Even The Gadget Shop, which was in dire straits when Gorman bought it in 2002, was an initial success. "The idea was to spend three months in the business - it was all negative like-for-likes and really struggling - and sort the finances out," he says. "Within three months we were running at between 10-15% positive like-for-likes and we'd cleared a lot of the old stock. We were bringing cash back into the business so I thought I'd stay involved in it, rather than putting a chief executive in. That was great until we had the first fallout."

Backing businesses
Despite the subsequent failures of Gadget Shop and Birthdays Gorman began life as an investor in businesses and today has four main ventures. One of the original backers and non-executive directors of luxury services brand Quintessentially, he has recently taken on a much broader role as it expands from a London-based concierge service to a global company offering luxury holidays and products, as well as events and property management. Quintessentially Artists is a direct result of another Gorman business - Lucid PR - and specialises in providing top names for private functions. "We can access just about any artist around the world," says Gorman.

Companies are like children; you give them rapid development early on but when they're teenagers if you keep telling them what to do they'll rebel so you've got to just nurture them. I'm not very good at nurturing'

The other ventures that play their part in keeping Gorman so busy are Obsidian Communications - a low-cost routing solution for companies calling mobile phones - and Truphone, which provides an application on iPhones, Blackberries and most Nokias that allows users to make low-cost international calls. He has particularly high hopes for Obsidian, which works by running office calls to mobiles through mobile SIMs to take advantage of lower rates and has also developed technology to record calls from mobile phones.

For Gorman, the thrill of building a business is greater than running an established company and this, along with scepticism that is a legacy of the Gadget Shop experience, explains his tendency to exit ventures once they reach a certain point. "When it gets to a certain level I tinker about too much because I constantly want it to be better," he says. "Companies are like children; you give them rapid development early on but when they're teenagers if you keep telling them what to do they'll rebel so you've got to just nurture them. I'm not very good at nurturing; I want to keep on changing things and helping their development."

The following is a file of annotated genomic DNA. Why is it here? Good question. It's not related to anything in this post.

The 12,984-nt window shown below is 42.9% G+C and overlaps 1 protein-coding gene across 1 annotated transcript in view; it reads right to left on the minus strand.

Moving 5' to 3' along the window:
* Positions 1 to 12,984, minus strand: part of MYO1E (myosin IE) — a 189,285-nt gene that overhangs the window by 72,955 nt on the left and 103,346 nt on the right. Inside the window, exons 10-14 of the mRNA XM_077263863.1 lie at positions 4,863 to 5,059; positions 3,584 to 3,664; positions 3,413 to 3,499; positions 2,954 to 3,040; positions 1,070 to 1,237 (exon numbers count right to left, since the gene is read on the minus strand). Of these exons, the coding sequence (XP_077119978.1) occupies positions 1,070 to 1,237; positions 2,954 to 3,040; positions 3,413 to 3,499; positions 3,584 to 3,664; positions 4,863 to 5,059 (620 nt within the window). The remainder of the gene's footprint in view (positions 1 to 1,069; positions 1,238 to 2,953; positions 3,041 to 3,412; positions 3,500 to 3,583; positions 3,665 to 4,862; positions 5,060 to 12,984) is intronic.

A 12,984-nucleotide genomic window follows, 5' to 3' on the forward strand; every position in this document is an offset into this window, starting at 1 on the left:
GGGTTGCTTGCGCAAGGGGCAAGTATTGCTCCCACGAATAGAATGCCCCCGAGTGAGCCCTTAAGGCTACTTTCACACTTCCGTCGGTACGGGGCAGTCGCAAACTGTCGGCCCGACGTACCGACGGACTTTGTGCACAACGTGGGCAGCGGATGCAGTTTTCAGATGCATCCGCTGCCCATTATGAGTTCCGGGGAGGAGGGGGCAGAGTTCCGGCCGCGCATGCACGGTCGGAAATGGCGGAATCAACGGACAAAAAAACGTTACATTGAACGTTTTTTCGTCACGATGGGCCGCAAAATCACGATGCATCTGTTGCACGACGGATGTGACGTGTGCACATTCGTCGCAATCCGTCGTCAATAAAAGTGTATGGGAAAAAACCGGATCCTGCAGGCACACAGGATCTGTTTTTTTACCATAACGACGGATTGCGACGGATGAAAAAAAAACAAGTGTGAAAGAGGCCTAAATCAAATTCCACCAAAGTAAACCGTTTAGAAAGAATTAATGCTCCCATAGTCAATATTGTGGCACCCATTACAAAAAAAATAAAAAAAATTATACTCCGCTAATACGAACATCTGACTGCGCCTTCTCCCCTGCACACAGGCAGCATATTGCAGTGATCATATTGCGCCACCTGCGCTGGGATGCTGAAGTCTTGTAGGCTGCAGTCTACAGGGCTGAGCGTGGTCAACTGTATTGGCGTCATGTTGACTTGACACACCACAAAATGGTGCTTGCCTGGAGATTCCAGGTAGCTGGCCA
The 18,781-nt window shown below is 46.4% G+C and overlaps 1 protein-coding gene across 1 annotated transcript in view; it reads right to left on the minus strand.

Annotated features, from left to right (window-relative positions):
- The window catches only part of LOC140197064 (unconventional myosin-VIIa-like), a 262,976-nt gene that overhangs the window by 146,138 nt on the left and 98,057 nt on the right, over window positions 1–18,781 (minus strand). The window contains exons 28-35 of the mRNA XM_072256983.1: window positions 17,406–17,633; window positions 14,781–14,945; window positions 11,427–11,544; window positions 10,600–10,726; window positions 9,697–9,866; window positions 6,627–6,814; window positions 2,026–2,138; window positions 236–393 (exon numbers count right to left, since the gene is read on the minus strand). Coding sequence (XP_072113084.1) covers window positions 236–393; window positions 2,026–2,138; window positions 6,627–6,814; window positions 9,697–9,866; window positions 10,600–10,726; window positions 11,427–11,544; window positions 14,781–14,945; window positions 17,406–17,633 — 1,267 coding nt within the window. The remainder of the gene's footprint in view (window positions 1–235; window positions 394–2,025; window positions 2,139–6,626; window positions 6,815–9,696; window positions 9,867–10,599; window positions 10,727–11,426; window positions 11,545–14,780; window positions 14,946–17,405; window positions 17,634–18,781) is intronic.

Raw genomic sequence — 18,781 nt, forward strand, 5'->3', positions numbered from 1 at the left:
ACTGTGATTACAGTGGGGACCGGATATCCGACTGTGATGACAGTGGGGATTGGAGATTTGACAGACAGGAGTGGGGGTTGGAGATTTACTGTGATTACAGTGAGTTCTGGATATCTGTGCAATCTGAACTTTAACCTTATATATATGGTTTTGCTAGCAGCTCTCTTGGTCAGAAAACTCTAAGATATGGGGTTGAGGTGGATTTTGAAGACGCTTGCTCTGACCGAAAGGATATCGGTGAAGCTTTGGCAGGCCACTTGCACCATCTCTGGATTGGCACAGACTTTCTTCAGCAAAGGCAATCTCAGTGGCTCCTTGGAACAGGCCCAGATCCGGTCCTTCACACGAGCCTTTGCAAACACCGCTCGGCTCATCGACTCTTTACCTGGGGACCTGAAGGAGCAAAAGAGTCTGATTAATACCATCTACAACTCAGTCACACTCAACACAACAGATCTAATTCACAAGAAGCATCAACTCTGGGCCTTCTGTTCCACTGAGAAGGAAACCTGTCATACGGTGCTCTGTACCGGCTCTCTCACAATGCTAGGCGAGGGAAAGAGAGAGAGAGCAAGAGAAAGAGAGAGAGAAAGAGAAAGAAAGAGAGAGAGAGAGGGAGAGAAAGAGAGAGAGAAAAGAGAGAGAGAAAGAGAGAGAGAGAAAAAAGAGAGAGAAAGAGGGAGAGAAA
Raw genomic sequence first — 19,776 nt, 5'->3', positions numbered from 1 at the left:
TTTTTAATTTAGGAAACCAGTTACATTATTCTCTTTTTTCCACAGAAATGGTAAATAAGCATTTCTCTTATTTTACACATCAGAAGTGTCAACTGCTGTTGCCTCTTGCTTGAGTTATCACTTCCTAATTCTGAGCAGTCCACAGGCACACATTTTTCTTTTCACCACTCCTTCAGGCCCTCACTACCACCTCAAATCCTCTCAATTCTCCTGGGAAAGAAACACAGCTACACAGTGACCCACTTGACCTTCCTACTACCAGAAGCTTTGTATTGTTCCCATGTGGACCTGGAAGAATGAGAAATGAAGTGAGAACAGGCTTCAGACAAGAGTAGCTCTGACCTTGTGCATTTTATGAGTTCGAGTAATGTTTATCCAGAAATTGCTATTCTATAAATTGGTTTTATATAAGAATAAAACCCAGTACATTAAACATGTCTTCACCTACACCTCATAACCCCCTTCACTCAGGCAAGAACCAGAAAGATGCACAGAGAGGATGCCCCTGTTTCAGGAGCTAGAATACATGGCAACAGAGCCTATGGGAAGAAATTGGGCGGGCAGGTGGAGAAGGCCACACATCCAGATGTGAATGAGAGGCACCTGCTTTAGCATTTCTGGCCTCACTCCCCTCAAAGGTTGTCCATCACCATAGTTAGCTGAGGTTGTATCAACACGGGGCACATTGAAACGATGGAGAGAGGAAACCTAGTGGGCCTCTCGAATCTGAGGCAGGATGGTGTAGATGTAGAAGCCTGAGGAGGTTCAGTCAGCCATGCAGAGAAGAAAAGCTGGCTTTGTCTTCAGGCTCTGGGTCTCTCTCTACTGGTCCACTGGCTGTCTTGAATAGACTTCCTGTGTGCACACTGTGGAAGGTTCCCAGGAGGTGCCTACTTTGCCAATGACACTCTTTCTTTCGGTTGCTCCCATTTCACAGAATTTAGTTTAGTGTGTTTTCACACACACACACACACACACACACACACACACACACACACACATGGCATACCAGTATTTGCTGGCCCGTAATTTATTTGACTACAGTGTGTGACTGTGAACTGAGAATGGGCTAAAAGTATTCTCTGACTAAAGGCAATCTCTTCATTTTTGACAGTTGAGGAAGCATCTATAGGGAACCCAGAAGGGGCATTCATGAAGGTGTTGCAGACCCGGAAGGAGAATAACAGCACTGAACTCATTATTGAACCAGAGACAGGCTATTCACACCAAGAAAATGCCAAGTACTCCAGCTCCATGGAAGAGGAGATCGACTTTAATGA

Confronting recession
He is very passionate about his work with the Entrepreneurial Exchange, a Scottish business group that provides support to small business owners. Gorman has been on the board in one role or another for the past eight years, although is unsure about putting himself forward for a third year as chairman, and this currently takes up around one day a week. "It's a fabulous organisation because it's not for profit and no one's trying to get anything out of it," he explains. "Now we're going through this economic challenge we're trying to help our members get through it, particularly the smaller businesses that have never been through this before."

The key to doing that, Gorman believes, is to redefine the marketplace and how it is changing as a result of the upheaval. "In real terms GDP is going to drop by a maximum of 10% so there's still plenty of business out there," he says. "But you have to look at how you can create the most compelling reasons why people should be buying from you, whether they're businesses or consumers and whether it's cost-saving or lifestyle-enhancing."

Perhaps unusually for a successful entrepreneur, Gorman is not motivated by money per se. "Money to me is a means to an end," he says. "It's easy for me to say that when I don't have to worry about money but I'm not motivated to go and have £1bn in the bank. It's about making a difference." For him, this means giving away between £300,000 and £400,000 a year to various charities.

Gorman acknowledges that he has taken too much on in recent years and says the one thing he misses in life is time to himself. But with his unbridled passion for business, various charity initiatives - he estimates charity work takes a third of his time - the Entrepreneurial Exchange, a teaching post at the University of Western Scotland and his son's band to keep him busy, that's not likely to happen any time soon. And you get the feeling that he wouldn't really like it any other way.

Extract from full interview conducted by Nick Martindale for New Business magazine